But I think it has grown in part because the whole field of fertility treatment is much more known, more utilized. Women are not as quiet about it as they used to be so there are a lot more supports out there.

What are the needs in this area?

There is a lot of depression and anxiety, associated with feelings of isolation, inadequacy, loneliness, guilt and shame, intimacy issues, and even social isolation.

Women who have lost a pregnancy or a baby don’t want to go to a baby shower. They don’t want to see their co-worker’s infant and then there is the self-criticism that ‘I should be able to be happy for this woman and I am really struggling with why I am not.’

So, I try to work with them through those normal reactive feelings and help them with more self-compassion as well as more self-care.

With childbirth, there are a lot of obsessive thinking and actions. SIDS is a very anxiety-producing situation for moms. So often they won’t sleep and that becomes a sort of cascade biochemically for them; they are not only fatigued because of getting up for nursing but then they are checking on the baby repeatedly though the night and not getting any sleep.

In cultures where the mother is mothered postpartum, we see very limited postpartum adjustment issues because she is taken care of, the house is taken care of, the baby is taken care of. The family is there so she can sleep and rebuild the biochemical resources to emotionally deal with all the changes she is dealing with.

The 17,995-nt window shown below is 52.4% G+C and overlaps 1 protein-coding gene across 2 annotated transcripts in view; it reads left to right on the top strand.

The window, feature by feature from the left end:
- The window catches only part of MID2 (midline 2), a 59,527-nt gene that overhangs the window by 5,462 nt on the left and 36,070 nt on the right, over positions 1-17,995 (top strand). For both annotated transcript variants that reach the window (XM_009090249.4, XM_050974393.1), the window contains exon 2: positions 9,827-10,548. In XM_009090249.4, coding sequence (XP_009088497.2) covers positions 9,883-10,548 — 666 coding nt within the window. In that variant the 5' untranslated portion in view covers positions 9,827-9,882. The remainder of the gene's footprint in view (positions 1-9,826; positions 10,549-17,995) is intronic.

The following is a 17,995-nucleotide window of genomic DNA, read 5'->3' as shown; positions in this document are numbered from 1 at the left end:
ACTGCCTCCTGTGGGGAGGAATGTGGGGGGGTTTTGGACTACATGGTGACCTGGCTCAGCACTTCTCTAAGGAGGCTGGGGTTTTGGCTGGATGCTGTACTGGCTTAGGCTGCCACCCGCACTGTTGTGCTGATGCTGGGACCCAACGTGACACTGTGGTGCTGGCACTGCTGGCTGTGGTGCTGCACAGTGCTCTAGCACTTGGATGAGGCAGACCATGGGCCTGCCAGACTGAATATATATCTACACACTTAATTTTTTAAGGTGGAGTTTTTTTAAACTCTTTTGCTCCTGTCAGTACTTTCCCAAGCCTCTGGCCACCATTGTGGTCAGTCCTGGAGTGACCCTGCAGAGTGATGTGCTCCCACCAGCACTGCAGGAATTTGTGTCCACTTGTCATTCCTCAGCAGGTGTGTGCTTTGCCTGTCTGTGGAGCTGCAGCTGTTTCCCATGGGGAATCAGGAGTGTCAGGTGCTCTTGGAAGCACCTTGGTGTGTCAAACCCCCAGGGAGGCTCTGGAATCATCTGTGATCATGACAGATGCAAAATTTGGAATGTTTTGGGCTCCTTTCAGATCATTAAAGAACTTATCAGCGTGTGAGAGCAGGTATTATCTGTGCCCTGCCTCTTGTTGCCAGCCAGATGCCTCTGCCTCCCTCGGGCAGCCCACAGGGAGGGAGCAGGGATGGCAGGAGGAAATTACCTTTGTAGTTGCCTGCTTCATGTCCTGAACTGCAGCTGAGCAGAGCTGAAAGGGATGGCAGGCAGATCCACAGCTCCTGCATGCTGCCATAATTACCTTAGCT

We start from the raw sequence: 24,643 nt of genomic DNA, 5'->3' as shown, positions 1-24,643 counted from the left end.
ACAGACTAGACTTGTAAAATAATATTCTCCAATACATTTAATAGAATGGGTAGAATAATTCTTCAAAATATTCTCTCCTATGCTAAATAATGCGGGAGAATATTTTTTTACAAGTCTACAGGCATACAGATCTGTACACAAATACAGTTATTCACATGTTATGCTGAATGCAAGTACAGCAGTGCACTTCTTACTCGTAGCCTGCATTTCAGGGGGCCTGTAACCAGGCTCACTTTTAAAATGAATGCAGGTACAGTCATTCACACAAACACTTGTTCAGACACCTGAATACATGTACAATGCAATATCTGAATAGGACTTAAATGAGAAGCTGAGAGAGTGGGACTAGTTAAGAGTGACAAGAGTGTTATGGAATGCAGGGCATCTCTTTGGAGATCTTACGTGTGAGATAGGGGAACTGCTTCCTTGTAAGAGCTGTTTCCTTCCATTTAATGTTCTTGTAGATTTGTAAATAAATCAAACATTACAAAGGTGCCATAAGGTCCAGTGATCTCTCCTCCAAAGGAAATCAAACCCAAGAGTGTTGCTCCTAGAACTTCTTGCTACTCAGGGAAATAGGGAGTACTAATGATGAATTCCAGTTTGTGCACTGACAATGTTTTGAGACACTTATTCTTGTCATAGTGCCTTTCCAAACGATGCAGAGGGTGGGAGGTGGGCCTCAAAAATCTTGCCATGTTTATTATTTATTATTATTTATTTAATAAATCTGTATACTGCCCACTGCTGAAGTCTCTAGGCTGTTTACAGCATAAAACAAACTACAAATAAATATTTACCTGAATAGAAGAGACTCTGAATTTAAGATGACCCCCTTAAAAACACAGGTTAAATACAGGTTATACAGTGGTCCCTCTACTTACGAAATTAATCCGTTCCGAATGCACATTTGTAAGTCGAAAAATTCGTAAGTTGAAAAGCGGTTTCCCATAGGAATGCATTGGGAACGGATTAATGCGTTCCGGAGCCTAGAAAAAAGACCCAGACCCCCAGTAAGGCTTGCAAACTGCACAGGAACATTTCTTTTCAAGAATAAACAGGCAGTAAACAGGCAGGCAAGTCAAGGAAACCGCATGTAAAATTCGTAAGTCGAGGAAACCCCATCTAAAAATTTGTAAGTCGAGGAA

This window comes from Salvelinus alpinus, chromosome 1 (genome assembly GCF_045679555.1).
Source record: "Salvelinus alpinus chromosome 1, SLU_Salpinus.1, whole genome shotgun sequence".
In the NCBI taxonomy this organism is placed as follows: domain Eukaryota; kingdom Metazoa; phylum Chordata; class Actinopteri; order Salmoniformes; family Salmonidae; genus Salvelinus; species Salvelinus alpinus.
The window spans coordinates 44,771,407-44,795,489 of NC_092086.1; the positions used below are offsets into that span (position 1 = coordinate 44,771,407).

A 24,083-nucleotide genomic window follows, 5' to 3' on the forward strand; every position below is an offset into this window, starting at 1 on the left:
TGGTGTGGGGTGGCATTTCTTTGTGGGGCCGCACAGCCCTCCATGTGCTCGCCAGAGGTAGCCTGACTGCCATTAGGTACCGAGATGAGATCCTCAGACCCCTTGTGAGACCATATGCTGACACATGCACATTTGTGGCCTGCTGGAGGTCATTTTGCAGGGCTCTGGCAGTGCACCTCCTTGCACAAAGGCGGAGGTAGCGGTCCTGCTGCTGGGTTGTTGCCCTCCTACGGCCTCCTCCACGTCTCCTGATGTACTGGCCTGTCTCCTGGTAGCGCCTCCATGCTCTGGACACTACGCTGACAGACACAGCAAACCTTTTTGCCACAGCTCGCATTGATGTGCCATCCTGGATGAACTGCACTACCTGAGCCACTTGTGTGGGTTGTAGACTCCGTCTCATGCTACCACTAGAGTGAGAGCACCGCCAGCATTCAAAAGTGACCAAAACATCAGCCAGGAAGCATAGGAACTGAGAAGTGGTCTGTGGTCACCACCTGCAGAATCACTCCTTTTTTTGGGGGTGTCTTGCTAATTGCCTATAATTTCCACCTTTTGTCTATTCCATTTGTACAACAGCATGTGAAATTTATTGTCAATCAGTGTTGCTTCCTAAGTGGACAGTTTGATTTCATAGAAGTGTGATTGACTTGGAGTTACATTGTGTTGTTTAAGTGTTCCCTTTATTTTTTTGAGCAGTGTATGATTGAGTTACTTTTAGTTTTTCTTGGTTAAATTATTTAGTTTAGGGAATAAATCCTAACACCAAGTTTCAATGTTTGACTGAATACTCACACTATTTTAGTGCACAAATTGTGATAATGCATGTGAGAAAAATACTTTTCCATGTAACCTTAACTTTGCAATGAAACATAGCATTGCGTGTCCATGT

How do we change the culture? Most women I know do try to do it all, clean the house and get groceries and entertain visitors when they have babies.

I think we are seeing changes. Even in the OB office, they are working to build social networks, with mom’s groups, etc. They do a lot of talking to women and partners before the baby is born around who can come in and vacuum and teaching them to ask for help. If your mother-in-law is going to come in and wants to be entertained, well, let’s wait to see her until husband is home.

Do you also work with adoption?

I don’t directly except maybe with post IVF failures or if someone has decided not to go on to IVF, I will help them with the decision about whether to adopt. One of my clients was struggling to adopt for two years and went through two failed adoptions and that is psychologically very similar because it is the repeated loss.

A loss is a loss.

And it doesn’t matter if they have other children. That is one of the myths; people feel that if you have other children, why is this loss so important?